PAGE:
Clergy abuse victim advocate steps aside
The allegations rocked the very foundations of one of the world’s largest religions. Catholic clergy were being accused of vile crimes against the children they had been called and commissioned to serve. Not in isolated incidents, but in numbers that filled headlines in nearly every paper in the free world.
The embarrassment for the church was total. There were apologies and payouts and all manner of crisis PR management. Then came the even harder work of helping the victims. For many years, the man at the head of that effort was David Clohessy.
Clohessy became the face of the national organization advocating for victims of clergy abuse. He seemed to be everywhere, lending his voice to the call to protect and heal those who had been hurt by the church, regardless of how many years had passed.
The organization he led, Survivors Network of those Abused by Priests (SNAP) was omnipresent in the march for both justice and help for the victims. Now, he is gone. Clohessy recently announced his resignation from SNAP, but the reason has far-reaching implications both for Clohessy and for the organization that has done so much to help victims of abuse.
A former employee sued SNAP, claiming the organization was “exploiting sexual abuse victims” while “receiving kickbacks” from attorneys who represented clients in the abuse cases. Clohessy, for his part, swears the allegations made in the lawsuit are “preposterous” and says they are in no way related to his resignation. He added, according to the Associated Press:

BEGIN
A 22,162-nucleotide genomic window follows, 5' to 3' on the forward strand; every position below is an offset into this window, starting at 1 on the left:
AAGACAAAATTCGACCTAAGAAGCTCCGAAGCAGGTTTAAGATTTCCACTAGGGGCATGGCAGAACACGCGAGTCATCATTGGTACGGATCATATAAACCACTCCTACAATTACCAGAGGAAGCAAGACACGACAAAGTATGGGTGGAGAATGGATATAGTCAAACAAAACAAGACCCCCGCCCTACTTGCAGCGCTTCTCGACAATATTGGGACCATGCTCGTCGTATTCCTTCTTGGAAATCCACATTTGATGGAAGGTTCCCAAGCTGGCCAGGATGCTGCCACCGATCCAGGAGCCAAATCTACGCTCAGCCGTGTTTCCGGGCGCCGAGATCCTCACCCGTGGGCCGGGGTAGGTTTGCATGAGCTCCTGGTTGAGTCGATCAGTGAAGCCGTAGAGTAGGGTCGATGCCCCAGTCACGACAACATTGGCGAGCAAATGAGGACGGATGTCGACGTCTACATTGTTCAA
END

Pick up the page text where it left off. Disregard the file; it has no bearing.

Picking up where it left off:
“I told the board in October that I would be resigning… We had no idea the lawsuit was coming. It caught all of us completely off guard.”
Clohessy added it was just time to step aside, though he told the AP he plans to continue with the board of directors of the charity. Right now, it’s down to a he said-she said. Although, another “she” says Clohessy has been a benefit to the organization for decades. Mary Ellen Kruger is the chairwoman of SNAP. She told the AP:
“We are eternally grateful for David’s dedication to SNAP and its mission over the past almost thirty years. His passion, his voice and his kindness have touched us all.”
Until this one goes to court, it may continue to be a tug of war between the former employee and the organization. In the meantime, it’s up to those who have been supporting the work to decide who they believe. The charity needs to do better than a few brief media statements.